All was well until around 6pm when our alarm bells were raised when our neighbours very quickly packed up shop and moved up to the next layby- a higher slip layby, that was right on the edge of a cliff. We couldn’t understand why they had moved in such a rush- the wind was picking up and it seemed odd to us to go to a higher lever on a cliff edge. Ever being the optimists, we decided to punch their spot, as they’d nabbed the best spot earlier and settle in for a panoramic view. About an hour later the wind picked up, and convinced it was just a passing storm, we made light of it, and settled in waiting for the storm to pass. By 10pm it was showing no sign of easing, if anything the winds were getting stronger and stronger, and bluebell was rocking further and further. Keith admitted to me this morning by this stage he’d noticed the windows buckling. We out an hour later, we’d managed to get enough mobile data to load the met office and bbc weather, both of which saying that the winds were south westerly and would increase to 50 mph by 5am. As we were parked our bum was totally the first thing these south westerly winds were grabbing as they bounced off the sea. Excellent- obviously this is why the other motorhome moved!

We set the bed out deciding once again (like Glencoe on Sunday) it was now far too dark and dangerous to drive and that we would be brave and hold tight. Once the bed was out we lasted approximately 5 mins before I decided enough was enough and that we were moving. My justification was that the exit road followed the south westerly wind so the wind would be pushing us up the hill rather than crossing us and making us wobble.

We got the 500 odd yards up to where the other motorhome had retreated to, and to our surprise there was no sign whatsoever of the winds in that spot, so we joined them and hit the sack. All was well, apart from the battling rain, I can’t remember ever hearing such heavy rain until 5am when the wind swiftly changed direction to the west, which meant we were now entirely swaying, the bike rack was clattering, the TV Ariel was squeeking- you name it. Keith this time made the call to move- this time back up to the main road and along maybe 10 miles to a sheltered pull in where we got an extra hours kip.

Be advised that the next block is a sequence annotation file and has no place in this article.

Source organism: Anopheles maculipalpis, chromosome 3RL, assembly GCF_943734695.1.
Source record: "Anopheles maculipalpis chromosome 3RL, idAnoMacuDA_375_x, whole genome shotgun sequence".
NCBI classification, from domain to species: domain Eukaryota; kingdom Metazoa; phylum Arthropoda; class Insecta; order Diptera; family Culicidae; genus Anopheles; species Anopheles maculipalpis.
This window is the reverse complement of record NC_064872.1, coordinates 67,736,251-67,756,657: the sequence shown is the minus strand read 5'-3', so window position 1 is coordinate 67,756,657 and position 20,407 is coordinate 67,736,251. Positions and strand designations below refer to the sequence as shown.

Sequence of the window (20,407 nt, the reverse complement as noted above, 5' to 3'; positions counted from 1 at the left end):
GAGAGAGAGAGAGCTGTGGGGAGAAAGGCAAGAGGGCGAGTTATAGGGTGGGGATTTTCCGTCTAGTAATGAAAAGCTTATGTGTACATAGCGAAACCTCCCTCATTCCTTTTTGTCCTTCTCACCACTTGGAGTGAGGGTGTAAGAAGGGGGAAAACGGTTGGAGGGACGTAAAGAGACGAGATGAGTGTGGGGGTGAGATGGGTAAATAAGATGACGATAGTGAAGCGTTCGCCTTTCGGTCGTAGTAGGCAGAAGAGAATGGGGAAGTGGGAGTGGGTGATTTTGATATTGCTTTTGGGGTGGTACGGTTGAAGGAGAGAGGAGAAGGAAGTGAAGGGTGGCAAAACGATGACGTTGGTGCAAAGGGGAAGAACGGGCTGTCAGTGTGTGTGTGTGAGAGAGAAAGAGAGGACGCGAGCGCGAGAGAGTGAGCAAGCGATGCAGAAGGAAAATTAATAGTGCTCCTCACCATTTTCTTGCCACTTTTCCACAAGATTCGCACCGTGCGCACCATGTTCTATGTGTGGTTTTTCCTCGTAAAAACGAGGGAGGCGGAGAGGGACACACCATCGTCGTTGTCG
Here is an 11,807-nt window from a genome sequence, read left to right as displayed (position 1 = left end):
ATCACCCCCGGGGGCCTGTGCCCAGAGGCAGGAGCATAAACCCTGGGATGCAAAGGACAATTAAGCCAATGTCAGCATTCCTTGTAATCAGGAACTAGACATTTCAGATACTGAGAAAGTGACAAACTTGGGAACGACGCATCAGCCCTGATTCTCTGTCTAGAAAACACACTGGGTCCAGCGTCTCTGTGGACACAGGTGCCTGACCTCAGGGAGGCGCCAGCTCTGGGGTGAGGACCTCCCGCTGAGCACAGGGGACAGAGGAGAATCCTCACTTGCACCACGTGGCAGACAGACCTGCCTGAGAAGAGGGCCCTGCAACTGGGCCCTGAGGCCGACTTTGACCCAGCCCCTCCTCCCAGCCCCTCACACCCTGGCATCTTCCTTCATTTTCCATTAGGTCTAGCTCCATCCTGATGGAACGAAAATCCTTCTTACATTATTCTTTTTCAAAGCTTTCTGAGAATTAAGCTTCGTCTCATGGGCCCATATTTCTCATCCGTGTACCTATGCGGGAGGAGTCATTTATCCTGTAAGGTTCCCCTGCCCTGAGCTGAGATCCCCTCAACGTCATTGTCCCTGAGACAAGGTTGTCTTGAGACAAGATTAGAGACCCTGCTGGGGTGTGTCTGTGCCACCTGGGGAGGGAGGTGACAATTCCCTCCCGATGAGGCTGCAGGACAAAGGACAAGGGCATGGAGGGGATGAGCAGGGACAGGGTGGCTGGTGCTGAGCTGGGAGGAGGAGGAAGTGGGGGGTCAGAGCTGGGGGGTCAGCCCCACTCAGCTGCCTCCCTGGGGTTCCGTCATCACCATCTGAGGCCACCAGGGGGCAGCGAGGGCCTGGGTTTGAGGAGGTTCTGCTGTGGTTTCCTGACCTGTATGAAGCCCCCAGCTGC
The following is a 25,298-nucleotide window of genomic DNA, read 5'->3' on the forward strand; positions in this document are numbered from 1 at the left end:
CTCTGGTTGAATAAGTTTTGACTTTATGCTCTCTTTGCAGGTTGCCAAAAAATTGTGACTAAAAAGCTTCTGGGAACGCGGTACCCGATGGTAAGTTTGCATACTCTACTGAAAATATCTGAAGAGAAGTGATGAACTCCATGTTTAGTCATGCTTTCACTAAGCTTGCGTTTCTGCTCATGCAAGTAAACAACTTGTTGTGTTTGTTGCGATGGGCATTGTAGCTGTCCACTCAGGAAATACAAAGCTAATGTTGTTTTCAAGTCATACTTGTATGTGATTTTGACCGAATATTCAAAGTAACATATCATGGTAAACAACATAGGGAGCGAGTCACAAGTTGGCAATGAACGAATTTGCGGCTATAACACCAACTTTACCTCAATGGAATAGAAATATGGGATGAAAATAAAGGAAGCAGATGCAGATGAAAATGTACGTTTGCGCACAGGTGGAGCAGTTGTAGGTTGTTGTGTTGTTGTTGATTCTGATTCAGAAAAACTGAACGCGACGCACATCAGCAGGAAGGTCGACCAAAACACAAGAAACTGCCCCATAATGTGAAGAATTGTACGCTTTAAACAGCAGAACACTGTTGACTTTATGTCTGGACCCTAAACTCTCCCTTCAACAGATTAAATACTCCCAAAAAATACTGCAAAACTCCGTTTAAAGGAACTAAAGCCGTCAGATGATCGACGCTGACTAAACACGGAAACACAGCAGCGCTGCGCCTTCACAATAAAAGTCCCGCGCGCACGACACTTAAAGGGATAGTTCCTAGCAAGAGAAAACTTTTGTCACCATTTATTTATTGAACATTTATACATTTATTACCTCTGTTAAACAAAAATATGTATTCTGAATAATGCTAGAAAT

So when we woke up at 8am, it’s safe to say the mood was fractious- we were both drained and in addition to our lack of sleep the bed had broken, one of the lights had fallen off and the fridge door had broken! We spent the next half an hour fixing Bluebell, but we were both thrilled that other than these minor unrelated problems, there were no signs of leaks, or outer damage. Hurray, we’d survived.

We decided a chill was in order, so drive round the coast road to Uig, to stop at the Isle of Skye Brewery to stock up, then onto the Fairy Glen- a magical mystical small valley just outside of Uig where it’s really unnaturally green, and the hills and lakes are all in miniature! This is a natural phenomena caused by glacial meltwater ten thousand years ago, but I can see why the myth is that fairies live here as the hills look tiny and perfect and have ridges round them- you honestly can imagine the fairies living here!!

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our visit to The Isle of Skye Brewery, in Uig

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The Fairy Glen

We headed towards Dunvegan and are now happily nestled behind a sheltered Brit Stop- an old hunting lodge that is now a bar/restaurant and inn and so, seeing as it’s Saturday night we are going to have a few drinks and a chill in there tonight. Sounds perfect, and just what the doctor ordered after last nights adventures!

Sunday
We had a great relax at our Brit Stop last night, and got mildly tipsy on the inn’s special ale- brewed specially for them by the Isle of Skye Brewery. It was delicious and we happily chatted to the landlord and landlady for a couple of hours.

After a great nights sleep, we hit the road in the rain, and managed to full with water at Dunvegan. We had a bacon butty looking out towards the castle, and then followed the road to Carbost, home to the Tallsiker distillery. Sadly the distillery is closed today, however there is a fantastic smell of whiskey lingering in the air, and the pub here, The Old Ship, is a fantasticly warm and cosy place to spend an hour or so, before heading back towards Portree for our final night on Skye.

Perfect!

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Dunvegan Castle

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Portree

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storm brewing over Cuillin Hills

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pleasant way to spend our last night on Skye

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our pitch over looking the Cuillin Hills, and half a mile stagger from the Sligachan Hotel bar!

Easter Holidays 2014: Pt 3 Glen Coe to Skye

Tuesday: